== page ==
Secretary of State for Communities and Local Government, Rt. Hon. Sajid Javid MP, urged the British public to “call out” anti-Semitism whenever they see it, during his speech at a Holocaust Educational Trust (H.E.T.) reception in Parliament on Wednesday.
The Communities Secretary spoke at the H.E.T. event launching the English translation of Dr Ernst Israel Bornstein’s Holocaust memoirs, ‘The Long Night’. Dr Bornstein’s daughter, Noemie Lopian, addressed guests at the event, as well as Lord Finkelstein and H.E.T. Chief Executive Karen Pollock.
Communities Secretary Javid said: “We have to object when a line is crossed from legitimate debate to smears and abuse… Ultimately, we have to be prepared to do that most un-British of things – we have to make a scene. Maybe in private, in the media, on Twitter; or on a bus or in Parliament. If we don’t speak out against hatred, it will become normalised and part of everyday life. And once that happens, the consequences will be tragic”.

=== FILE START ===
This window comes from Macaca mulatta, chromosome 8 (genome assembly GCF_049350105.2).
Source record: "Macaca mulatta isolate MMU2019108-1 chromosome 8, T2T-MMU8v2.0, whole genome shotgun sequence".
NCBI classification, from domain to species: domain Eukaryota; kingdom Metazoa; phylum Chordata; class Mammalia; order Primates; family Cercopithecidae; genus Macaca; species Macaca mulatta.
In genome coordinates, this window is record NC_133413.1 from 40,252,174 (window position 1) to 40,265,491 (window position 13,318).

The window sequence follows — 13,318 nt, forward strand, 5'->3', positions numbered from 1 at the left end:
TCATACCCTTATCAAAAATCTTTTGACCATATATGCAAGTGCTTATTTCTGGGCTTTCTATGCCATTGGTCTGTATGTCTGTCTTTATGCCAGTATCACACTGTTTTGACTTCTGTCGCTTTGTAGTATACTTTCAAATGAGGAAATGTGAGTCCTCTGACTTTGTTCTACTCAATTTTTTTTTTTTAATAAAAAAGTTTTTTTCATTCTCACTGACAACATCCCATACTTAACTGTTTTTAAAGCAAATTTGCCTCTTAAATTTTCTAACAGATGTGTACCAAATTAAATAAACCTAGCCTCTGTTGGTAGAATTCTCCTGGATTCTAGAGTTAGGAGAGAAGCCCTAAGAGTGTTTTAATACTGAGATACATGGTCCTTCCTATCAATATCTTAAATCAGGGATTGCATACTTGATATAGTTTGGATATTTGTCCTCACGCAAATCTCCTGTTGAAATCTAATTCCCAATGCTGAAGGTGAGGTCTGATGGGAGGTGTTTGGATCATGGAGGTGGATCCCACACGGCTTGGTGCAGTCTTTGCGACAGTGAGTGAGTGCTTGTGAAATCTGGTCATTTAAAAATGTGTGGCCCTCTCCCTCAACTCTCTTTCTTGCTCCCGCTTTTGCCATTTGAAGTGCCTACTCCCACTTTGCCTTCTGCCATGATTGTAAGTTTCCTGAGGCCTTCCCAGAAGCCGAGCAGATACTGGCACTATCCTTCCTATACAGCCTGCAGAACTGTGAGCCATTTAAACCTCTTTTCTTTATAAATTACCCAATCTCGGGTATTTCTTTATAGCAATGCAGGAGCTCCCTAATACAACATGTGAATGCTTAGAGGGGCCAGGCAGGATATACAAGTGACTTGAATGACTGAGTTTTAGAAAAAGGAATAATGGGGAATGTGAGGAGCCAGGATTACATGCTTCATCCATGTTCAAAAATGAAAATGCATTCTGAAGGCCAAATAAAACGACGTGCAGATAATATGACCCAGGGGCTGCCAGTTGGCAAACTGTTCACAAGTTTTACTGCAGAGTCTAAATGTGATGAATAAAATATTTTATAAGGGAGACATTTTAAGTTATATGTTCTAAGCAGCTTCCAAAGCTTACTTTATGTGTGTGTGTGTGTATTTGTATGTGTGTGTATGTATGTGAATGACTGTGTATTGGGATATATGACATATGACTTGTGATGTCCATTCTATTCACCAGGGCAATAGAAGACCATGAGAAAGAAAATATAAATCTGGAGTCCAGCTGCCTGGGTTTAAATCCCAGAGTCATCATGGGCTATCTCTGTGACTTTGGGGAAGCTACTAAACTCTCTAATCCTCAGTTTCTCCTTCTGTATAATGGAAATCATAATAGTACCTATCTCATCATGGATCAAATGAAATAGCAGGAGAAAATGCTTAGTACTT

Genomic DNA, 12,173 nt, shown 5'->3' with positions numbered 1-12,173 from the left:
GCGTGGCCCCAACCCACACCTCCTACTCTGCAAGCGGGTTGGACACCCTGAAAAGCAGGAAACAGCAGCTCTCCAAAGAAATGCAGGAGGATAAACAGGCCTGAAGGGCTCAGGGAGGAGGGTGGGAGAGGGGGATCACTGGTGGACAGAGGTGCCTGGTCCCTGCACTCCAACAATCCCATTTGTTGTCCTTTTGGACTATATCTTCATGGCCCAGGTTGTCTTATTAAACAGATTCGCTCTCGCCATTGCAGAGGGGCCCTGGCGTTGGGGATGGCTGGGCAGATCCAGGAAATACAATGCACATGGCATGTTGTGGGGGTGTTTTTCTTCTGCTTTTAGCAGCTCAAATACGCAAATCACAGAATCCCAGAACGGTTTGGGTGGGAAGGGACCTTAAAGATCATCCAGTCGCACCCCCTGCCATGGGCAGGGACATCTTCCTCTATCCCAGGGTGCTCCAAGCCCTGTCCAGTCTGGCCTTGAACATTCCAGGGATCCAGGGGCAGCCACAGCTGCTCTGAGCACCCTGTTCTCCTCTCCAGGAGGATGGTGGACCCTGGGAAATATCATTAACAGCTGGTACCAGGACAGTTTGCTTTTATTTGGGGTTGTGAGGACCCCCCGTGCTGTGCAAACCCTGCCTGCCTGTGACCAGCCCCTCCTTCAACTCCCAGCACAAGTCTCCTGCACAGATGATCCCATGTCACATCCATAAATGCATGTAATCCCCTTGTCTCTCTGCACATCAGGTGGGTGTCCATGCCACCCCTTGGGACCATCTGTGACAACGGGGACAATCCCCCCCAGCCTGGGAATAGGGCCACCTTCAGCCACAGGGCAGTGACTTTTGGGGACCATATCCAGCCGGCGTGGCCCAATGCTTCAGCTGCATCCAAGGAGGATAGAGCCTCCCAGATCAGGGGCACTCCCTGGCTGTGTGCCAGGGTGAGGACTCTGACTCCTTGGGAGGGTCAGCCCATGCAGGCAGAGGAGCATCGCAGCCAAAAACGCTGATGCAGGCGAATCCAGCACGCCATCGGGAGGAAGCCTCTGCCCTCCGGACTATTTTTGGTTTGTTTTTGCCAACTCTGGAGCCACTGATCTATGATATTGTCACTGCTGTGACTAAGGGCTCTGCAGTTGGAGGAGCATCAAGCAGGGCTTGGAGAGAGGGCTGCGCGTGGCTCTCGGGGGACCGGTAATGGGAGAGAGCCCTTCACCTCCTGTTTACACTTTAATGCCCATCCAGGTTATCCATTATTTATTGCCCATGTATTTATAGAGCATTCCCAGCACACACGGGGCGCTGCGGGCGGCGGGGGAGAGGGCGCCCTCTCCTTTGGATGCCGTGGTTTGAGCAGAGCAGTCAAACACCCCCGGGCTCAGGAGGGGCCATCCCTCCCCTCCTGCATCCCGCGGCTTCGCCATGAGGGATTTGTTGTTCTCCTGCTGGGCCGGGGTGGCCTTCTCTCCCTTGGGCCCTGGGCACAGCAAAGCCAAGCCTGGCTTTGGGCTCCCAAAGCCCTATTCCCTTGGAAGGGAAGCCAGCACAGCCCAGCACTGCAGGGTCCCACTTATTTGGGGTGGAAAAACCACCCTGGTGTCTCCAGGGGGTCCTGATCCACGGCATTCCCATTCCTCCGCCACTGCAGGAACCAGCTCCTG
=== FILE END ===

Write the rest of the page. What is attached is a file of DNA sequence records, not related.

Mr Javid praised the work of H.E.T. in educating Britons of all ages about the Holocaust: “Thanks to the Holocaust Educational Trust, 100,000 young people a year can say the same. And, thanks to the government-backed Lessons From Auschwitz project, thousands of schoolchildren and teachers are able to visit the most notorious of death camps every year. I accompanied a group in 2011, and it was one of the most emotional, moving experiences I’ve had”.
He said that Dr Bornstein’s ‘The Long Night’ is “an amazing piece of writing but it also contains lessons for us all to reflect on”.
Mr Javid stated that Dr Bornstein’s memoirs are “a reminder that the Holocaust did not begin in the gas chambers. It began when hatred and bigotry were allowed to grow without challenge”.
The Commununities Secretary underlined: “We must call out bigotry and racism. We have to object when a line is crossed from legitimate debate to smears and abuse. We have to push back when people lazily reach for glib comparisons that belittle what happened… calling those we disagree with ‘Nazis’ or claiming someone’s actions are ‘just like the Holocaust’.